Animism and contextuality
There are different ways to perceive non-human things without establishing a sharp distinction between what’s “nature” and what’s “culture.” Animist societies attribute a living soul to plants but also to inanimate things or events such as natural phenomena. To them, everything possesses an essence. Some peoples go beyond what they can “see” and include experience or even words within the world of surrounding things with a soul. In Amazonian perspectivism, animals and plants share more things in common with humans than the rest since they are thought to possess human-like souls, representing a socialized nature. Shamans use “soul journeys” with hallucinogenic drinks such as ayahuasca to reveal the interrelation of all things.
Eastern philosophy, ancestral animism, and theoretical physics are three different examples of our efforts to unearth Nature’s relationships and the very fabric of time, experience, and reality itself.
Our hyper-technical society deals with its own inherited patterns and interrelations, which first reflected legacy cosmogonies and systems issued from traditional beliefs, and later—especially after the acceleration of the so-called Age of Reason, from the 17th and 18th centuries onwards—was shaped by rational, utilitarian purposes in mind. In Scale: The Universal Laws of Life and Death in Organisms, Cities and Companies, theoretical physicist Geoffrey West researches the patterns connecting all things: cells, living organisms and their interaction in natural ecosystems, but also artificial ecosystems such as cities, social networks, businesses, or the flows that define today’s society (both the physical flows—partially upended by the pandemic—and information flows that allow remote work and entertainment).
In physics, “information” behaves like elementary particles in relation to each other. Carlo Rovelli defined the concept of “relative information in a 2017 article for Edge.org:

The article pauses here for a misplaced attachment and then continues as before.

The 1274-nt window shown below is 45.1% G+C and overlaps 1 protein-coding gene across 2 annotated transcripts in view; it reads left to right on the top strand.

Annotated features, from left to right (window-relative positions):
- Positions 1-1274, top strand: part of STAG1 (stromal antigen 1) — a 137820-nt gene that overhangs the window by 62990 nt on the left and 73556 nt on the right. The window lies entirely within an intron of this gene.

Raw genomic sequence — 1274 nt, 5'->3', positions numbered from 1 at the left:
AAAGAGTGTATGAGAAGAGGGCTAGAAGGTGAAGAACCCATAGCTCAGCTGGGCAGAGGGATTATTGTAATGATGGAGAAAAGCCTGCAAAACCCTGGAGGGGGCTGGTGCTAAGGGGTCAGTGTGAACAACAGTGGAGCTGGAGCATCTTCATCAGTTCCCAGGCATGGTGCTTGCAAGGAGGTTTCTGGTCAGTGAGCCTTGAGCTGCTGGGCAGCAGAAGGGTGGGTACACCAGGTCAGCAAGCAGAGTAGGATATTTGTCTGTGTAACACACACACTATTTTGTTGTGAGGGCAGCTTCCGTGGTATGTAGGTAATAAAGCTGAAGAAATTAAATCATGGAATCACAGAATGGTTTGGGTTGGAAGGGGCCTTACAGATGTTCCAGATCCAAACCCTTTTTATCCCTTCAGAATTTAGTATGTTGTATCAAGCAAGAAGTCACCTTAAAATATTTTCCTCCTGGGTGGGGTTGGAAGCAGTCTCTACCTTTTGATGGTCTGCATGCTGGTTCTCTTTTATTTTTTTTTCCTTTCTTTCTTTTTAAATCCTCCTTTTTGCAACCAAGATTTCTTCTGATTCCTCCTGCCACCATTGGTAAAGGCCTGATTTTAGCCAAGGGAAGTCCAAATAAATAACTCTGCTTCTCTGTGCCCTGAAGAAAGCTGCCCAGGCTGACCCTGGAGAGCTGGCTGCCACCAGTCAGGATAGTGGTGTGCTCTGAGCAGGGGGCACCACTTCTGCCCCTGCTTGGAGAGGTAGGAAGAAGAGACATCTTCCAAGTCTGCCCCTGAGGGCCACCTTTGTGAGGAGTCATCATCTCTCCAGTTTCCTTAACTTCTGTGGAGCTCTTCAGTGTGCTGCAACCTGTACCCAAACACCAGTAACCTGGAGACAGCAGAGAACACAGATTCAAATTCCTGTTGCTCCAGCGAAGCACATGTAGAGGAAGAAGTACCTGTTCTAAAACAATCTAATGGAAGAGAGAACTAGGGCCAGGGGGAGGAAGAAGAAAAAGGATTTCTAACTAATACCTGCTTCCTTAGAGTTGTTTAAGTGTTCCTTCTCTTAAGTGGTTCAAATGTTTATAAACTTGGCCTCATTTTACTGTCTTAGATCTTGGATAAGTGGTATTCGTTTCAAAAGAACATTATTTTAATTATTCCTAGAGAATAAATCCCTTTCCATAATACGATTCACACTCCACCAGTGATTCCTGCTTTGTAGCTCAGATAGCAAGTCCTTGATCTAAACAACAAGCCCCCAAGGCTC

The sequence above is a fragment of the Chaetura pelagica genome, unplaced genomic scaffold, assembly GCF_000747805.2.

“We say that there is ‘relative information’ between two systems anytime the state of one is constrained by the state of the other. In this precise sense, physical systems may be said to have information about one another, with no need for a mind to play any role.
“Such ‘relative information is ubiquitous in nature: The color of the light carries information about the object the light has bounced from; a virus has information about the cell it may attach; and neurons have information about one another. Since the world is a knit tangle of interacting events, it teams with relative information.”
Such concept appears again in Helgoland, a book that expands this dependability to quanta, and hence to reality: we cannot describe any elementary entity if we don’t consider the context in which it interacts with something else. Until this interaction happens, the world of quanta is just probability.
Back to the macroscopic world we perceive: rational, grid-like cities designed to ease the modern flows of people and goods lack the organicity of medieval patterns to the point of transforming the cognitive behavior of their inhabitants. A recent study suggests that people who grew up in rational cities tend to be worse navigators than those raised in the countryside or in cities with more chaotic patterns, such as old cities with large sections of medieval, irregular streets.
Another paper (Growth, innovation, scaling, and the pace of life in cities) illustrates the correlation between the speed of life and the place where people were raised: some people from vibrant cities walk remarkably faster than other populations raised in the countryside or in smaller, less dynamic environments. Conversely, if a city is ten times larger, people will walk 25% faster on average. Hence our based feeling of speed of aggressivity when we visit centric areas of big cities.
When thinking about the surrounding world and interacting with it, acknowledging the beauty of its intricate interrelations can help us unleash the magic of being part of it. Or, put by Henry David Thoreau:
“Sometimes, after staying in a village parlor till the family had all retired, I have returned to the woods, and, partly with a view to the next day’s dinner, spent the hours of midnight fishing from a boat by moonlight, serenaded by owls and foxes, and hearing, from time to time, the creaking note of some unknown bird close at hand. These experiences were very memorable and valuable to me,—anchored in forty feet of water, and twenty or thirty rods from the shore, sometimes surrounded by thousands of small perch and shiners, dimpling the surface with their tails in the moonlight, and communicating by a long flaxen line with mysterious nocturnal fishes which had their dwelling forty feet below, or sometimes dragging sixty feet of line about the pond as I drifted in the gentle night breeze, now and then feeling a slight vibration along it, indicative of some life prowling about its extremity, of dull uncertain blundering purpose there, and slow to make up its mind. At length you slowly raise, pulling hand over hand, some horned pout squeaking and squirming to the upper air. It was very queer, especially in dark nights, when your thoughts had wandered to vast and cosmogonic themes in other spheres, to feel this faint jerk, which came to interrupt your dreams and link you to Nature again. It seemed as if I might next cast my line upward into the air, as well as downward into this element which was scarcely denser. Thus, I caught two fishes as it were with one hook.”